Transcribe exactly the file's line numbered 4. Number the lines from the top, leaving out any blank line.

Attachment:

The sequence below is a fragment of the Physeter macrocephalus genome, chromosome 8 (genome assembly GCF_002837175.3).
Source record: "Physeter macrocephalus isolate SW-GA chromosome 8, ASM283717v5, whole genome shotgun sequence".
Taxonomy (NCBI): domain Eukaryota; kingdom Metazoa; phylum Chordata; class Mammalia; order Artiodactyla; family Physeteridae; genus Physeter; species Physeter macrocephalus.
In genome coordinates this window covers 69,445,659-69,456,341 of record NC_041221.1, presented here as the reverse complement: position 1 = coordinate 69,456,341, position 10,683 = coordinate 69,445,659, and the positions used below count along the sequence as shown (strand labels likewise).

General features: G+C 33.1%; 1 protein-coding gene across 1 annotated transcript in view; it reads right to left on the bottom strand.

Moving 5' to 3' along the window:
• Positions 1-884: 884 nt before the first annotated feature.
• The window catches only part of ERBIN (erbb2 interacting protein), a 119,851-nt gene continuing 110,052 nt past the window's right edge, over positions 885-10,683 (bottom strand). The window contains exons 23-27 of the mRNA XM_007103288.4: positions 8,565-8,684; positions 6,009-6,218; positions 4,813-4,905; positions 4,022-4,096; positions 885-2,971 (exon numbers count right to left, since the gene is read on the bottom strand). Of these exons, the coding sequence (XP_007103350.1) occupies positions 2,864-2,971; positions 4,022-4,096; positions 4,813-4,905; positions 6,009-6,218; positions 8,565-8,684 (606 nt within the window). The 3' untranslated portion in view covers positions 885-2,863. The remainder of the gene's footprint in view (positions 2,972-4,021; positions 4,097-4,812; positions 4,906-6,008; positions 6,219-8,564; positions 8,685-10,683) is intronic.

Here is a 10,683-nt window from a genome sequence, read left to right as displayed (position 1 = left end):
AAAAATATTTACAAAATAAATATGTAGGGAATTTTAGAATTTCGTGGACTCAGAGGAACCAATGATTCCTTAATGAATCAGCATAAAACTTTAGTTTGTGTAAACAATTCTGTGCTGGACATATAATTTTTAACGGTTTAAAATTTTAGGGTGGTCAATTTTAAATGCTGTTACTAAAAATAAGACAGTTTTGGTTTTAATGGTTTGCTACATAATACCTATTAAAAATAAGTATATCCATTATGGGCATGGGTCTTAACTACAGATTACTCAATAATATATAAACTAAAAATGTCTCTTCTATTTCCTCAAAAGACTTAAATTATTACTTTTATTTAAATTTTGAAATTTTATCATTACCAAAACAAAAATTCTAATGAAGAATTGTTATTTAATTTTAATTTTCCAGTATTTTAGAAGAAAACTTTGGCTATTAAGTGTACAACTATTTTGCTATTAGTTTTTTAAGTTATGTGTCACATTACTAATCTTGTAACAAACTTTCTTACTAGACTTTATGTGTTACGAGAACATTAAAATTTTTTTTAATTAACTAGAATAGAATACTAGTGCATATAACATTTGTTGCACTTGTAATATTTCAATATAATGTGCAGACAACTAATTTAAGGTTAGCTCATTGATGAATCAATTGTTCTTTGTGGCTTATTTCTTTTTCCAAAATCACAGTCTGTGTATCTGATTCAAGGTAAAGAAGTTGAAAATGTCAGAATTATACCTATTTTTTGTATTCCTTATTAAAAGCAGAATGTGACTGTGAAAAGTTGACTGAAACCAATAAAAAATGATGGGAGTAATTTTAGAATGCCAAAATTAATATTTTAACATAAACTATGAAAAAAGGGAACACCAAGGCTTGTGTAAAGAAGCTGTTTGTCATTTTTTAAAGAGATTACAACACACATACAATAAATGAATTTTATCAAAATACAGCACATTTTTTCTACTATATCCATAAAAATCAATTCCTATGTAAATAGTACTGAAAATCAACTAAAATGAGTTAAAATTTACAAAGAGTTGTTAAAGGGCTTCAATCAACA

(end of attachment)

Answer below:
In genome coordinates this window covers 69,445,659-69,456,341 of record NC_041221.1, presented here as the reverse complement: position 1 = coordinate 69,456,341, position 10,683 = coordinate 69,445,659, and the positions used below count along the sequence as shown (strand labels likewise).